The states represented in the letter include Arkansas, Connecticut, Florida, Indiana, Kansas, Kentucky, Montana, Nebraska, Nevada, New Hampshire, Oklahoma, South Carolina, Tennessee, Virginia, and West Virginia.
The authors called it an “unorthodox solution that may help abate or at least slow the crisis’s [sic] trajectory.”
Pointing to the amount of fentanyl confiscated by American law enforcement, the attorneys general suggested there may be homicidal intent behind the uptick in fentanyl trafficking.
“Indeed, given fentanyl’s lethality, the amounts being interdicted and seized are inconsistent with what one would expect from drug trafficking activity and are indicative of either purposeful conspiracy to murder Americans or an effort to stockpile a dangerous chemical weapon,” they wrote.
The letter added that fentanyl is an “ideal choice for bad actors to use as a chemical weapon” and that “the threat of a state enemy using this drug to do harm to the American people cannot be understated.”
According to U.S. Customs and Border Protection (CBP), border guards seized 10,600 pounds of fentanyl from October 2021 through July 2022. The agency reported confiscating 11,200 pounds of the drug during the entire Fiscal Year 2021. Two milligrams of fentanyl can be enough to kill a person, according to the Drug Enforcement Administration.
The State of Texas has seized enough fentanyl to cause 340.5 million deadly overdoses since the beginning of the border security measures via Operation Lone Star, according to a news release published Friday, September 9 by Gov. Greg Abbott’s office.
Abbott and the Texas Department of Public Safety warned the public in May of last year about the alarming spike in fentanyl trafficking. In July 2021, the governor signed legislation by Sen. Joan Huffman (R-Houston) increasing the penalties for the manufacture and distribution of the illegal drug.
Last week, Tarrant County Sheriff Bill Waybourn announced a record seizure of 2,000 grams of fentanyl, which amounts to one million deadly overdoses.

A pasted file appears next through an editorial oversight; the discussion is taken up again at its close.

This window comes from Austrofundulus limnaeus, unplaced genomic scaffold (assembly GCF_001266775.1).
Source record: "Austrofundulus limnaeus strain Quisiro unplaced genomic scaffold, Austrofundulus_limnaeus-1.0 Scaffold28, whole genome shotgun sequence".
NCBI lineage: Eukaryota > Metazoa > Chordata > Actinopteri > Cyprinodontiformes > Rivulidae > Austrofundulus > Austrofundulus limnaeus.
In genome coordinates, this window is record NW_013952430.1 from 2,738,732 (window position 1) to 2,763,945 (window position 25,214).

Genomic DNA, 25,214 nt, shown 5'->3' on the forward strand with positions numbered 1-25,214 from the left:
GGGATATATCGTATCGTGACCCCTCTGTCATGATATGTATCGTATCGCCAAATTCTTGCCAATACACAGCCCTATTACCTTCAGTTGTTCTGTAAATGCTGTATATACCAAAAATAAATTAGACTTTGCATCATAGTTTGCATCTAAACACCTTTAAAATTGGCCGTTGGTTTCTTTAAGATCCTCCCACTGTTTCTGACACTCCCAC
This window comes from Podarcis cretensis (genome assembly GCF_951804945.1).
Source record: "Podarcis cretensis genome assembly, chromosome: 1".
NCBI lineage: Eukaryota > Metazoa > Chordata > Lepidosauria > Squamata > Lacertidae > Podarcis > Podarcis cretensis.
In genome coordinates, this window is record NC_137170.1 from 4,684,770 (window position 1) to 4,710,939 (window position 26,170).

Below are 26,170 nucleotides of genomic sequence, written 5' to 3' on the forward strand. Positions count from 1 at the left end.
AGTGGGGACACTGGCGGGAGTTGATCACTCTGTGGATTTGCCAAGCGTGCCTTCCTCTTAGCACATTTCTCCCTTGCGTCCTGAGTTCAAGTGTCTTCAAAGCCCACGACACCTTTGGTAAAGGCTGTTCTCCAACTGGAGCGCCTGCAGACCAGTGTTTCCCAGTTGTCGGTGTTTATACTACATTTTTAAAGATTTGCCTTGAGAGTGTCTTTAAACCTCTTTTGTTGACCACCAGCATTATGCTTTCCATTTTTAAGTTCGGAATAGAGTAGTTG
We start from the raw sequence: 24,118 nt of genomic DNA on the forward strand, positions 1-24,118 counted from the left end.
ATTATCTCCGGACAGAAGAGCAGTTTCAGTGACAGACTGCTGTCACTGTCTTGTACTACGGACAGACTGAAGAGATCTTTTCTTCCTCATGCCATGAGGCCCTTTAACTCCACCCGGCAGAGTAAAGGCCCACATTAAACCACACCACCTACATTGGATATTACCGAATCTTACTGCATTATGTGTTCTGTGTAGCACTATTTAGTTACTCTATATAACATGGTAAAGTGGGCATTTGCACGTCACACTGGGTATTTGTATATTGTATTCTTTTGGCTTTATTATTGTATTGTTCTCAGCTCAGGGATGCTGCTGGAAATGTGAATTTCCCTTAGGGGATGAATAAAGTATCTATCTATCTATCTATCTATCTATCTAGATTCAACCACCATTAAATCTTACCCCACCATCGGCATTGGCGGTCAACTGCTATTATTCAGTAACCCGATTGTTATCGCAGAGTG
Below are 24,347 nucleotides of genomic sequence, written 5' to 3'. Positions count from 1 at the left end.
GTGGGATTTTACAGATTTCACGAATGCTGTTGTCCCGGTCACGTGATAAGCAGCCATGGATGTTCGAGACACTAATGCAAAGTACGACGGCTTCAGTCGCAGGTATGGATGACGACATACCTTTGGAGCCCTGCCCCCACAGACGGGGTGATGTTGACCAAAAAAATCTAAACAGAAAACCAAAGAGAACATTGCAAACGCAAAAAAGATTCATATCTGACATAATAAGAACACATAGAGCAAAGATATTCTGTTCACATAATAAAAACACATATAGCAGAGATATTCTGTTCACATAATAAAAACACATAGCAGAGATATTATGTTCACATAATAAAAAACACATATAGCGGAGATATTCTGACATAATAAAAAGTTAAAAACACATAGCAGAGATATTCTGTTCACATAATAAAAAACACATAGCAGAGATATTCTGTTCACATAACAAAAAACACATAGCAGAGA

In their letter, the attorneys general cited the example of a 13-year-old boy found dead in his home in Connecticut with 100 bags of fentanyl in his bedroom. It is one anecdote among numerous examples of adolescents dying from fentanyl intoxication, including several reported deaths of high school students in Hays County.
“We must not sit idly by until a terrorist chooses to inflict harm using this substance on a large group of Americans — our countrymen are already dying from this poison. We cannot wait for tragedy to strike when proactive steps can be taken now to preserve American lives. We urge you [to] take immediate and decisive action and declare fentanyl a weapon of mass destruction,” the attorneys general wrote.
Paxton faces Democrat Rochelle Garza in the general election on November 8. Garza’s campaign website does not mention fentanyl, though the candidate states her support for legalizing marijuana and criticizes Paxton’s “wasteful border enforcement efforts.”
“As Texas Attorney General, I will put a stop to Governor Abbott’s border wall and his ‘Operation Lone Star,’ which unconstitutionally deployed Texas National Guard members to the border,” Garza says on her website.
Libertarian Mark Ash is also on the ballot.
A copy of the letter can be found below.
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- Bill Waybourn
- Greg Abbott
- Joan Huffman
- Ken Paxton
- Mark Ash
- New Hampshire
- Operation Lone Star
- Rochelle Garza
- South Carolina
- Tarrant County
- Texas Department of Public Safety
- U.S. Customs and Border Protection
- West Virginia
Hayden Sparks is a senior reporter for The Texan and a lifelong resident of the Lone Star State. He has coached competitive speech and debate and has been involved in politics since a young age. One of Hayden's favorite quotes is by Sam Houston: "Texas has yet to learn submission to any oppression, come from what source it may."